Growing up, there was only one curriculum to homeschool with that my mom was aware of, and it was in the textbook genre.  Fast forward 15 or so years and I assumed that same curriculum was my only choice for my children.  My world was simple.  Then I discovered the internet and all its research capabilities, and I immediately didn't have a clue what I was going to do for homeschooling.  I felt the textbook method was a little boring and wanted a more interesting path.  I dabbled with unit studies for the preschool years and did a year of eclecticism (what does that mean?!!).  This was a bit better than worksheets and fill-in-the-blanks, but I still wasn't satisfied.  One day I came upon a website that laid out several methods for homeschooling.  An epiphany!  I didn't realize there were more than two! Reading summaries of these different methods and seeing right away which one seemed to most fit our family was a breath of fresh air to my info-drowning mind.

A method of homeschooling is kind of its philosophy of education.  It's the thoughts behind what you do.  It answers the why questions.  ("Why do we do it this way?")  There are only a handful of educational methods that I'm aware of (and I'm not an expert, by any means).  Most of us probably have very distinct thoughts on our preferred method and don't even realize it.  We may recognize what we don't like, but have no guidance as to what we believe is good.  Some of us just use a curriculum peers are using without thinking about it.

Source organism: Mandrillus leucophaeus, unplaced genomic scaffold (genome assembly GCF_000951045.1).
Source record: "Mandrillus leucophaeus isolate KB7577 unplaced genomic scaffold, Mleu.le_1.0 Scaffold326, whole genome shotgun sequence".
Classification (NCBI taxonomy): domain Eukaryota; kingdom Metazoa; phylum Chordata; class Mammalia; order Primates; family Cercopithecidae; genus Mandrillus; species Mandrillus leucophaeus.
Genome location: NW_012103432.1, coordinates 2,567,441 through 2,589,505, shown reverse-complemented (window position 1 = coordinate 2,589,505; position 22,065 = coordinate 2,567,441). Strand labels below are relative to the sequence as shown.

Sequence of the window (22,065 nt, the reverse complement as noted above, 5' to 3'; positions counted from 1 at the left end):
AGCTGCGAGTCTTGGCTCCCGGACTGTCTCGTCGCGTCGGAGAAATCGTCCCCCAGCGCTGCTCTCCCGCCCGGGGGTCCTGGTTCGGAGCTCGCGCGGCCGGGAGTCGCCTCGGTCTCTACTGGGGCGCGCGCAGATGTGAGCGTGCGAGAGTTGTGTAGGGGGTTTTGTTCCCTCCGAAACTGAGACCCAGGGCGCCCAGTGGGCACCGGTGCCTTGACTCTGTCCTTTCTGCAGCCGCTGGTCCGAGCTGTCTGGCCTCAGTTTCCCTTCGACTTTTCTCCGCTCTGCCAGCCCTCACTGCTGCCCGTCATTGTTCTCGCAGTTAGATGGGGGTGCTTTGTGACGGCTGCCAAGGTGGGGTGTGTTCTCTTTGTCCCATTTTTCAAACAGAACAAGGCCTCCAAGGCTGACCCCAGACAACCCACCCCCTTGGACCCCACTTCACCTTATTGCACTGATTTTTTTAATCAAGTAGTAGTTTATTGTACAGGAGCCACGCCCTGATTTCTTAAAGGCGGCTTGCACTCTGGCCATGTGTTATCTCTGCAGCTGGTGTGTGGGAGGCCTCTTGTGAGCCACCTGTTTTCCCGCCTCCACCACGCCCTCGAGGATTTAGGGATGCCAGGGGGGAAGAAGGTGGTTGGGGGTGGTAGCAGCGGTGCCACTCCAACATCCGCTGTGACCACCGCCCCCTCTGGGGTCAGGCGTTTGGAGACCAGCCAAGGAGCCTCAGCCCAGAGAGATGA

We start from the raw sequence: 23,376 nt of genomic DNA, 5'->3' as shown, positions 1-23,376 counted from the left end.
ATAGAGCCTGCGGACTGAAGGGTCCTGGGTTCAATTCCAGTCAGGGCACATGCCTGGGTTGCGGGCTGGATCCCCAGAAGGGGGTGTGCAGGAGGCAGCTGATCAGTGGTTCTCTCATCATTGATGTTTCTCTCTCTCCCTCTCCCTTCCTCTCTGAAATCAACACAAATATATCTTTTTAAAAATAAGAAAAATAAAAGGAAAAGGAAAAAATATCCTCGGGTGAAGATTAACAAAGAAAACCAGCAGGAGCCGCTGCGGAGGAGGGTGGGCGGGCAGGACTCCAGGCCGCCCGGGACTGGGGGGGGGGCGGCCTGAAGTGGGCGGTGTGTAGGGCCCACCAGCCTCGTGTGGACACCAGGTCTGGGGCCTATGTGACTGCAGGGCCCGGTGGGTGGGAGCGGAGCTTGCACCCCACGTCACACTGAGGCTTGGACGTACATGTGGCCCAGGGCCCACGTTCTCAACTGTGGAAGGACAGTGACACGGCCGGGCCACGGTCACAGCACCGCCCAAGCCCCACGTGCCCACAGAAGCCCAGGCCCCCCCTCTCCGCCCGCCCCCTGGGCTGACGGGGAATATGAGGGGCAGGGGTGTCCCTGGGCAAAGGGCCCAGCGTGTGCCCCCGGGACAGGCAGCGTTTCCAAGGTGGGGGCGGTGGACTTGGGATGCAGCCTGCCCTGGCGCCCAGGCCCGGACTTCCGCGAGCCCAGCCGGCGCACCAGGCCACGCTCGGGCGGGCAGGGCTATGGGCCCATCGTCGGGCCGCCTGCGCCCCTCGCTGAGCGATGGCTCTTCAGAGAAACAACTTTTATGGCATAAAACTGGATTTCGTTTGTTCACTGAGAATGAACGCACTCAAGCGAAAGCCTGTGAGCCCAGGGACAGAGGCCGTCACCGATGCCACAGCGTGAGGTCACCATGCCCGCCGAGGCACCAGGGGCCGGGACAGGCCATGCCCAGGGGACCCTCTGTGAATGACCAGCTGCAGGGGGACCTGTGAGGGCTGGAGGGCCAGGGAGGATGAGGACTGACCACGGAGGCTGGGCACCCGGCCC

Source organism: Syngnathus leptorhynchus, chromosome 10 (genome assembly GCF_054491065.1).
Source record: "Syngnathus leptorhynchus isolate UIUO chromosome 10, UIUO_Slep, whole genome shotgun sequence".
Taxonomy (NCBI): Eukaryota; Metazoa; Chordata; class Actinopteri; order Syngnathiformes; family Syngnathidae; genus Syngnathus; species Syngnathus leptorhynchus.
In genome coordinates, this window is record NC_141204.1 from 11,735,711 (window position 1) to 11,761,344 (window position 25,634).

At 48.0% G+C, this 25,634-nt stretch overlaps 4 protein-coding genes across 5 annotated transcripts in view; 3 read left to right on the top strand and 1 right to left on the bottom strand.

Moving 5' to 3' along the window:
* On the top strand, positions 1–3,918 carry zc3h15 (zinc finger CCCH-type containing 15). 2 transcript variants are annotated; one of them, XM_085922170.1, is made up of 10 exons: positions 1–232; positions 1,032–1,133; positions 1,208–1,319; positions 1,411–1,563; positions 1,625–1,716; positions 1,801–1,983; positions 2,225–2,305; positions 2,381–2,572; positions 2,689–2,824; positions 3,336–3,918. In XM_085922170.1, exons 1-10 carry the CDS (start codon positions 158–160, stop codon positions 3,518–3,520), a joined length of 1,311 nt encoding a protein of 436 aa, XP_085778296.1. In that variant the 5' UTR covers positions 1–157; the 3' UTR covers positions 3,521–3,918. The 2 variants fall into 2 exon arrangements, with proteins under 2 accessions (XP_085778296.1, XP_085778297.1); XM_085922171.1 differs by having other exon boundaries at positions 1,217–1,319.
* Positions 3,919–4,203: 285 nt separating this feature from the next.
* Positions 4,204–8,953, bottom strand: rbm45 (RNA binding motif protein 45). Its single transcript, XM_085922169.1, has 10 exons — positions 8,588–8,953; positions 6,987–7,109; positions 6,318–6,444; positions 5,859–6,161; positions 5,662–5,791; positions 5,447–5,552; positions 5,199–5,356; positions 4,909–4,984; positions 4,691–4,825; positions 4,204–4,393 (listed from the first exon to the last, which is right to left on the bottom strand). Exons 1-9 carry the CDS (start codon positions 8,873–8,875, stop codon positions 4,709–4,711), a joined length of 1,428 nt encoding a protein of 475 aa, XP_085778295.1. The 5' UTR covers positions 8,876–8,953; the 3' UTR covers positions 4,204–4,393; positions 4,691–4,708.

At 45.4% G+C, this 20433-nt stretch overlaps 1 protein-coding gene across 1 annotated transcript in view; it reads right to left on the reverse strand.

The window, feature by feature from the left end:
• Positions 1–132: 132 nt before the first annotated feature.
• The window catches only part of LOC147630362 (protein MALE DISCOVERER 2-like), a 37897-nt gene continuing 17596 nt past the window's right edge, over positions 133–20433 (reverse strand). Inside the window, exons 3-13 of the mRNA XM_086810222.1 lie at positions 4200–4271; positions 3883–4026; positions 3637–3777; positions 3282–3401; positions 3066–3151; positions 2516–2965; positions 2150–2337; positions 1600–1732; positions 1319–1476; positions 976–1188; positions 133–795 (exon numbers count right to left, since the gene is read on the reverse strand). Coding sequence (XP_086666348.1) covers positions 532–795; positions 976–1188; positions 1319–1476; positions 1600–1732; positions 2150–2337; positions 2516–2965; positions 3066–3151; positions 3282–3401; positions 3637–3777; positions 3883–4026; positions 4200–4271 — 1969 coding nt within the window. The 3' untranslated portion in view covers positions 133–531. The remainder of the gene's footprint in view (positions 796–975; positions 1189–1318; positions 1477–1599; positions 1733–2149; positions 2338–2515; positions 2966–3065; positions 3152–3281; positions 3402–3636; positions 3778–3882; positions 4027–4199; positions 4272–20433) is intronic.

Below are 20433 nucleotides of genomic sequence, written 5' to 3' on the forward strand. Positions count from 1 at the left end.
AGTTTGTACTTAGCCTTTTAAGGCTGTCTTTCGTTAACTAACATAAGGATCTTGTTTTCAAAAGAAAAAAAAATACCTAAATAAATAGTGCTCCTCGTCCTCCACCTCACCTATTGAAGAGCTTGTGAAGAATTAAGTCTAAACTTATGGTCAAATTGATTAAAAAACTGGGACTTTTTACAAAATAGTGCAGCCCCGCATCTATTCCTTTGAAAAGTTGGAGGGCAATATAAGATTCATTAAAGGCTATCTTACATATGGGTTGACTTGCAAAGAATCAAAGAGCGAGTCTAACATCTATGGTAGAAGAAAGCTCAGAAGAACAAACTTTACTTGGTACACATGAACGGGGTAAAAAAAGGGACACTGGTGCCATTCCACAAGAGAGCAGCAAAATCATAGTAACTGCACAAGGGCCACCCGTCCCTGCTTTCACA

Choosing the right fit is important because school should be an extension of your life.  If you love sitting on the couch reading with your kids, choosing a self-paced curriculum where your child sits at the table with little input from you will shrivel your spirit.  Curriculum comes out of someone's thought process.  So before you choose curriculum, choose your method.